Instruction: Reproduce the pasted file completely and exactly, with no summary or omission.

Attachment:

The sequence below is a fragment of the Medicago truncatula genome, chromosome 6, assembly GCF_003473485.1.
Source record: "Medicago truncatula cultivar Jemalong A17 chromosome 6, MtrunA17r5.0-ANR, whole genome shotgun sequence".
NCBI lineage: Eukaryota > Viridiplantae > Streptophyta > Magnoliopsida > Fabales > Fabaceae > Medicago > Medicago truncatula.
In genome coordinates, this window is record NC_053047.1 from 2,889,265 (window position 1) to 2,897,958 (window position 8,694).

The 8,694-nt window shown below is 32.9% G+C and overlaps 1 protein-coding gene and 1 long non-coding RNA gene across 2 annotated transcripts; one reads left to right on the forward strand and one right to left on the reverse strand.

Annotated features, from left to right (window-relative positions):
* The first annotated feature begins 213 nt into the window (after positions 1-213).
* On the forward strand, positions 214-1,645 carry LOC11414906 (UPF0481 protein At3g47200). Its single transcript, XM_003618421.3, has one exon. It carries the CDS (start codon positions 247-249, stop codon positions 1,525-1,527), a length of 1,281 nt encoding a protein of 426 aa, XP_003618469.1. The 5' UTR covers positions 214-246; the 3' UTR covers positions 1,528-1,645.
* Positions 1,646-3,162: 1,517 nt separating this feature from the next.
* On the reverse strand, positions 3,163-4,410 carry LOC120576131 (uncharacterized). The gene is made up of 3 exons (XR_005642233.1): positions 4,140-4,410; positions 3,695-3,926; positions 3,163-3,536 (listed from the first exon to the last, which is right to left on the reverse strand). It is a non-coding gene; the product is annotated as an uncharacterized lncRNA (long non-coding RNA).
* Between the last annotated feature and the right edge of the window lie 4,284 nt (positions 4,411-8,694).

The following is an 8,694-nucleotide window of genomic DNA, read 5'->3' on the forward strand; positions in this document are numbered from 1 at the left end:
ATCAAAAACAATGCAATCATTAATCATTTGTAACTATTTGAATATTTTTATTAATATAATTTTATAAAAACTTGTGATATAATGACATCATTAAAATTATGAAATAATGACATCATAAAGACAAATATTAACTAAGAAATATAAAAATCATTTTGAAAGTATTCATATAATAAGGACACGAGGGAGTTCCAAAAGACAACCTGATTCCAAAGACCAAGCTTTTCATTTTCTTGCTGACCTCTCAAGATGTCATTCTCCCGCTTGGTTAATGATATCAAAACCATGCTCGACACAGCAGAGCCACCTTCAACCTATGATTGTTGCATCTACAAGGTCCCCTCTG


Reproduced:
The sequence below is a fragment of the Medicago truncatula genome, chromosome 6, assembly GCF_003473485.1.
Source record: "Medicago truncatula cultivar Jemalong A17 chromosome 6, MtrunA17r5.0-ANR, whole genome shotgun sequence".
NCBI lineage: Eukaryota > Viridiplantae > Streptophyta > Magnoliopsida > Fabales > Fabaceae > Medicago > Medicago truncatula.
In genome coordinates, this window is record NC_053047.1 from 2,889,265 (window position 1) to 2,897,958 (window position 8,694).

The 8,694-nt window shown below is 32.9% G+C and overlaps 1 protein-coding gene and 1 long non-coding RNA gene across 2 annotated transcripts; one reads left to right on the forward strand and one right to left on the reverse strand.

Annotated features, from left to right (window-relative positions):
* The first annotated feature begins 213 nt into the window (after positions 1-213).
* On the forward strand, positions 214-1,645 carry LOC11414906 (UPF0481 protein At3g47200). Its single transcript, XM_003618421.3, has one exon. It carries the CDS (start codon positions 247-249, stop codon positions 1,525-1,527), a length of 1,281 nt encoding a protein of 426 aa, XP_003618469.1. The 5' UTR covers positions 214-246; the 3' UTR covers positions 1,528-1,645.
* Positions 1,646-3,162: 1,517 nt separating this feature from the next.
* On the reverse strand, positions 3,163-4,410 carry LOC120576131 (uncharacterized). The gene is made up of 3 exons (XR_005642233.1): positions 4,140-4,410; positions 3,695-3,926; positions 3,163-3,536 (listed from the first exon to the last, which is right to left on the reverse strand). It is a non-coding gene; the product is annotated as an uncharacterized lncRNA (long non-coding RNA).
* Between the last annotated feature and the right edge of the window lie 4,284 nt (positions 4,411-8,694).

The following is an 8,694-nucleotide window of genomic DNA, read 5'->3' on the forward strand; positions in this document are numbered from 1 at the left end:
ATCAAAAACAATGCAATCATTAATCATTTGTAACTATTTGAATATTTTTATTAATATAATTTTATAAAAACTTGTGATATAATGACATCATTAAAATTATGAAATAATGACATCATAAAGACAAATATTAACTAAGAAATATAAAAATCATTTTGAAAGTATTCATATAATAAGGACACGAGGGAGTTCCAAAAGACAACCTGATTCCAAAGACCAAGCTTTTCATTTTCTTGCTGACCTCTCAAGATGTCATTCTCCCGCTTGGTTAATGATATCAAAACCATGCTCGACACAGCAGAGCCACCTTCAACCTATGATTGTTGCATCTACAAGGTCCCCTCTG